There was recently (May 13-17) a conference at the LTRR in Tucson AZ, called “AmeriDendro 2013“, the second in a series focusing on tree ring research primarily in the Americas. I did not attend it and have only read some of the available abstracts. It was not solely a dendroclimatology conference, but rather covered all aspects of tree ring research, including fire history reconstructions, proxy and methods development, and so forth; there were 231 presentations in all. Nevertheless, there was a heavy focus on ring/climate relationships, including sessions titled “Dendroclimatology”, “Climate-Growth Relations”, and “Climate of Recent Millennia”. As at any conference, there were a number of (apparently) interesting presentations, although of course, it’s hard to gauge that fully from the abstracts alone.
There were a few presentations that stood out to me as of (potentially) fundamental importance. The first was titled “A mixed-effects modeling approach for describing climate-growth relationships with applications to climate change research” by David Peterson. A second was titled “A Modified Negative Exponential Curve For Estimating Growth Trends in Closed-Canopy Forests”, by Daniel Druckenbrod. A third was titled “Mixed signals, mixed messages and lessons from bristlecone pine”, by Malcolm Hughes. And a couple of very interesting looking presentations were titled “A comparison of tree-ring inferred climate reconstructions from central Minnesota, USA, to 19th century US military fort climate data and high-resolution pollen-inferred climate data”, by Jeannine-Marie St. Jacques, and “Widespread absent rings have not occurred in boreal and temperate trees outside the American Southwest” by Scott St. George.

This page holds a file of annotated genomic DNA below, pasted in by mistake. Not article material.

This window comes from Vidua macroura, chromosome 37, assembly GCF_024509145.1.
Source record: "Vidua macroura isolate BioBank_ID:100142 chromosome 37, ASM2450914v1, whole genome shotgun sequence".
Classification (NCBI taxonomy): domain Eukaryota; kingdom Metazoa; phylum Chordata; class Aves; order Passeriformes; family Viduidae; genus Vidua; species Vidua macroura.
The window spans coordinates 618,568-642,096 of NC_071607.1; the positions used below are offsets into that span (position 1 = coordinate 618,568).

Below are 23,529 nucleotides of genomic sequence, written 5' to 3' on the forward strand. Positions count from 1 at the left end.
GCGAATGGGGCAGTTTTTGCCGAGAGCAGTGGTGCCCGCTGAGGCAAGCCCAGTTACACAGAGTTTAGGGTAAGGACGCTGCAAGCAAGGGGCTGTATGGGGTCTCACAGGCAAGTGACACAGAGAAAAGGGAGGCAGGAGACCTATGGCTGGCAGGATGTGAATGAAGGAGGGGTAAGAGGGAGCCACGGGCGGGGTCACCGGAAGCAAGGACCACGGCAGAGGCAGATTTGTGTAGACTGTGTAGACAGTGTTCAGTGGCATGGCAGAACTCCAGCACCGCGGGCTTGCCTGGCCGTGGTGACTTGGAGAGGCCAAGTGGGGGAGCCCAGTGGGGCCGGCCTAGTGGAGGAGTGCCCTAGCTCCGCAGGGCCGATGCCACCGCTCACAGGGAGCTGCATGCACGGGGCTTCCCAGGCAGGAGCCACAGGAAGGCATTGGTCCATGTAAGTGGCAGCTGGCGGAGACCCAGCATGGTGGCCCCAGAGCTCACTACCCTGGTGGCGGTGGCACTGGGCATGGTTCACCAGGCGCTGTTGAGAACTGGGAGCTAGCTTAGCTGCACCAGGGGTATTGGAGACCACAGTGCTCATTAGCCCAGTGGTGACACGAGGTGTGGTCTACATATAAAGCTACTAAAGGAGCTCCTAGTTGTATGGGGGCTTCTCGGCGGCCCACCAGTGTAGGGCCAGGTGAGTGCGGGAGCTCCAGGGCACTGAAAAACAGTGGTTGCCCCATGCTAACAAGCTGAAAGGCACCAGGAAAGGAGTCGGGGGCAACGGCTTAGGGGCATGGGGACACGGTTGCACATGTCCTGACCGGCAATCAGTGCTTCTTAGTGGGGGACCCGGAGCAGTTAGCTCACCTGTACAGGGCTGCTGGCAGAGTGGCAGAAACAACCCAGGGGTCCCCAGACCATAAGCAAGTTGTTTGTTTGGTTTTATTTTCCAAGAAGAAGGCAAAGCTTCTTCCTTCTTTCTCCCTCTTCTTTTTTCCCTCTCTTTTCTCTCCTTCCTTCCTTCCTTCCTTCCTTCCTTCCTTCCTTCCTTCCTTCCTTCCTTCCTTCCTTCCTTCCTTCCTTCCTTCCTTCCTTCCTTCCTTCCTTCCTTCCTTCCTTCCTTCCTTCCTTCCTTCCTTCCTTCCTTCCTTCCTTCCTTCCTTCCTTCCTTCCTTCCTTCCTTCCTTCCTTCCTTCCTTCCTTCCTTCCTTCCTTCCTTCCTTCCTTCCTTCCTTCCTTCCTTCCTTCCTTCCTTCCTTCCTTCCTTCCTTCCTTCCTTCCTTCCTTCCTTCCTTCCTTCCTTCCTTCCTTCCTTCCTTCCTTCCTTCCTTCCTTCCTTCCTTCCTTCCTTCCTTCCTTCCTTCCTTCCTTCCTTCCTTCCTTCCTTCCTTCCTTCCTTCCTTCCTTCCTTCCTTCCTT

There were also several talks looking at the mechanistic basis for ring initiation and development, a topic area that is absolutely essential to improving the understanding of the relationship between climate and ring response. Examples included Greg King’s talk titled “Elevational gradients reveal tree growth response to a warming climate” and a talk by Chris Crawford on the likely causes of frost ring formation in Douglas-Fir in Idaho.
There were no presentations that I could see discussing the problems of accurately accounting for, and removing, trends imparted by changing tree age/size, a topic which remains a serious issue with respect to estimating long term trends, a number of which were presented involving both temperature and precipitation reconstructions in various locations. There were also apparently no presentations on the many issues involved in calibration, an enormous (and enormously important) topic by itself. I really hope people will stop attempting to estimate such long term variability until these issues are thoroughly examined and any necessary methodological changes made, because they are just not useful. The conference itself however, most certainly was, from all appearances.